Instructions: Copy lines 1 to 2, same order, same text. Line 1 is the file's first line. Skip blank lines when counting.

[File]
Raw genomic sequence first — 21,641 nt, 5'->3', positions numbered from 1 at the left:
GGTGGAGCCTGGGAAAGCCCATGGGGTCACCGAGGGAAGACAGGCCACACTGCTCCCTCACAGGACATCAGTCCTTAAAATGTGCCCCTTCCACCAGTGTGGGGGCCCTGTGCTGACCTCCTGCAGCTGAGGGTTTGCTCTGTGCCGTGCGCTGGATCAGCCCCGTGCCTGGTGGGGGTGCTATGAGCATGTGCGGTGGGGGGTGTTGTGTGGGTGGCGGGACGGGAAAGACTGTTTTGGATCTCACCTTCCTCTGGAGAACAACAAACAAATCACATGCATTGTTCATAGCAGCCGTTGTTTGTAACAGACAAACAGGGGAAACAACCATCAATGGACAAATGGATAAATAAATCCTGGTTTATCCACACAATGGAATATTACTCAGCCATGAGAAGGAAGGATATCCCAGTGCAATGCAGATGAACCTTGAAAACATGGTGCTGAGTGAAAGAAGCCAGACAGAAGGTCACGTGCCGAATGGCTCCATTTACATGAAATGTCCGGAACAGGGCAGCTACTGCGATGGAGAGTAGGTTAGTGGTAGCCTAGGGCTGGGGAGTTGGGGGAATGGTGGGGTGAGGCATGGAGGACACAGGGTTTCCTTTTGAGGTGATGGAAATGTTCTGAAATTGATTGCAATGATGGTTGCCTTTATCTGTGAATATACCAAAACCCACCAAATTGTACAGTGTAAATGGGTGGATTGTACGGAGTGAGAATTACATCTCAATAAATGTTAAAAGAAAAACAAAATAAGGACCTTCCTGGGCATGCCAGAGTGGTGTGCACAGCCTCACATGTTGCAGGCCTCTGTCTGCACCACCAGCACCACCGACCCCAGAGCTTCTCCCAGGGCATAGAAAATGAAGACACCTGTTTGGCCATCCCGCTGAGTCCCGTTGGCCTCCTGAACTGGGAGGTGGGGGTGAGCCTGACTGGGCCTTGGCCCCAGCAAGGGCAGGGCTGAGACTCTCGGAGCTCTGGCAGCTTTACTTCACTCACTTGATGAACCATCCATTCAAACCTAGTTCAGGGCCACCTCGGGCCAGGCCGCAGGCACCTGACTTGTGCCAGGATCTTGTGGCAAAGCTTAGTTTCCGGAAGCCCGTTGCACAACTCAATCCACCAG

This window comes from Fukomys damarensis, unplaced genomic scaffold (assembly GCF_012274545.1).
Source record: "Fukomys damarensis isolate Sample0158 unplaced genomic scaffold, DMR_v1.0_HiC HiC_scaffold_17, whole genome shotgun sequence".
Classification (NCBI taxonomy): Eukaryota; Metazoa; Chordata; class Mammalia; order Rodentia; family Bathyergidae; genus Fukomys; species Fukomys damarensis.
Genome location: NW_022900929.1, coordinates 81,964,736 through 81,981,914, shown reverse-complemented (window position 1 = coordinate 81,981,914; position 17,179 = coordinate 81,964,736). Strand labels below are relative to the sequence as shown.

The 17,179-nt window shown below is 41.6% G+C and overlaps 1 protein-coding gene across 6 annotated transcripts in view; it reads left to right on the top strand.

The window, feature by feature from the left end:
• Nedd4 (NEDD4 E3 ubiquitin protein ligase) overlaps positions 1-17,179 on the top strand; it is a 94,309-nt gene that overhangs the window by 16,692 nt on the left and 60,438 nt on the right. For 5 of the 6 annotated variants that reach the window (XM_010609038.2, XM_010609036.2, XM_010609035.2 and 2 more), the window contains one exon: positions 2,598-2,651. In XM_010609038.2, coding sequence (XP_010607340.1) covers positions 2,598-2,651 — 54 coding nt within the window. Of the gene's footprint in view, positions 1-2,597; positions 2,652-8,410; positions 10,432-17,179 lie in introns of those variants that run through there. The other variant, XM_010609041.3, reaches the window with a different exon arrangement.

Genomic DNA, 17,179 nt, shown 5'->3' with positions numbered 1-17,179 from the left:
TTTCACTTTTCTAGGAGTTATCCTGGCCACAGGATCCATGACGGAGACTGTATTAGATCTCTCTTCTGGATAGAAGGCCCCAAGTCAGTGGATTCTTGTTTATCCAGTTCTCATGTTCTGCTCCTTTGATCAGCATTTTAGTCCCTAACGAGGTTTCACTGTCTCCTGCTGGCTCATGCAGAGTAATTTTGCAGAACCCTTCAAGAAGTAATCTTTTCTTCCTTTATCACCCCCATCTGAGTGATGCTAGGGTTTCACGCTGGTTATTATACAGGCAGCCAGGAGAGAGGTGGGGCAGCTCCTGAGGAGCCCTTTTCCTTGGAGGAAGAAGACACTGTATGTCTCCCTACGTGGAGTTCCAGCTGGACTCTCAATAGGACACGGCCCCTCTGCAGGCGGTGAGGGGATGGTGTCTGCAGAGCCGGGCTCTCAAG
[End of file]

Raw genomic sequence first — 21,641 nt, 5'->3', positions numbered from 1 at the left:
GGTGGAGCCTGGGAAAGCCCATGGGGTCACCGAGGGAAGACAGGCCACACTGCTCCCTCACAGGACATCAGTCCTTAAAATGTGCCCCTTCCACCAGTGTGGGGGCCCTGTGCTGACCTCCTGCAGCTGAGGGTTTGCTCTGTGCCGTGCGCTGGATCAGCCCCGTGCCTGGTGGGGGTGCTATGAGCATGTGCGGTGGGGGGTGTTGTGTGGGTGGCGGGACGGGAAAGACTGTTTTGGATCTCACCTTCCTCTGGAGAACAACAAACAAATCACATGCATTGTTCATAGCAGCCGTTGTTTGTAACAGACAAACAGGGGAAACAACCATCAATGGACAAATGGATAAATAAATCCTGGTTTATCCACACAATGGAATATTACTCAGCCATGAGAAGGAAGGATATCCCAGTGCAATGCAGATGAACCTTGAAAACATGGTGCTGAGTGAAAGAAGCCAGACAGAAGGTCACGTGCCGAATGGCTCCATTTACATGAAATGTCCGGAACAGGGCAGCTACTGCGATGGAGAGTAGGTTAGTGGTAGCCTAGGGCTGGGGAGTTGGGGGAATGGTGGGGTGAGGCATGGAGGACACAGGGTTTCCTTTTGAGGTGATGGAAATGTTCTGAAATTGATTGCAATGATGGTTGCCTTTATCTGTGAATATACCAAAACCCACCAAATTGTACAGTGTAAATGGGTGGATTGTACGGAGTGAGAATTACATCTCAATAAATGTTAAAAGAAAAACAAAATAAGGACCTTCCTGGGCATGCCAGAGTGGTGTGCACAGCCTCACATGTTGCAGGCCTCTGTCTGCACCACCAGCACCACCGACCCCAGAGCTTCTCCCAGGGCATAGAAAATGAAGACACCTGTTTGGCCATCCCGCTGAGTCCCGTTGGCCTCCTGAACTGGGAGGTGGGGGTGAGCCTGACTGGGCCTTGGCCCCAGCAAGGGCAGGGCTGAGACTCTCGGAGCTCTGGCAGCTTTACTTCACTCACTTGATGAACCATCCATTCAAACCTAGTTCAGGGCCACCTCGGGCCAGGCCGCAGGCACCTGACTTGTGCCAGGATCTTGTGGCAAAGCTTAGTTTCCGGAAGCCCGTTGCACAACTCAATCCACCAG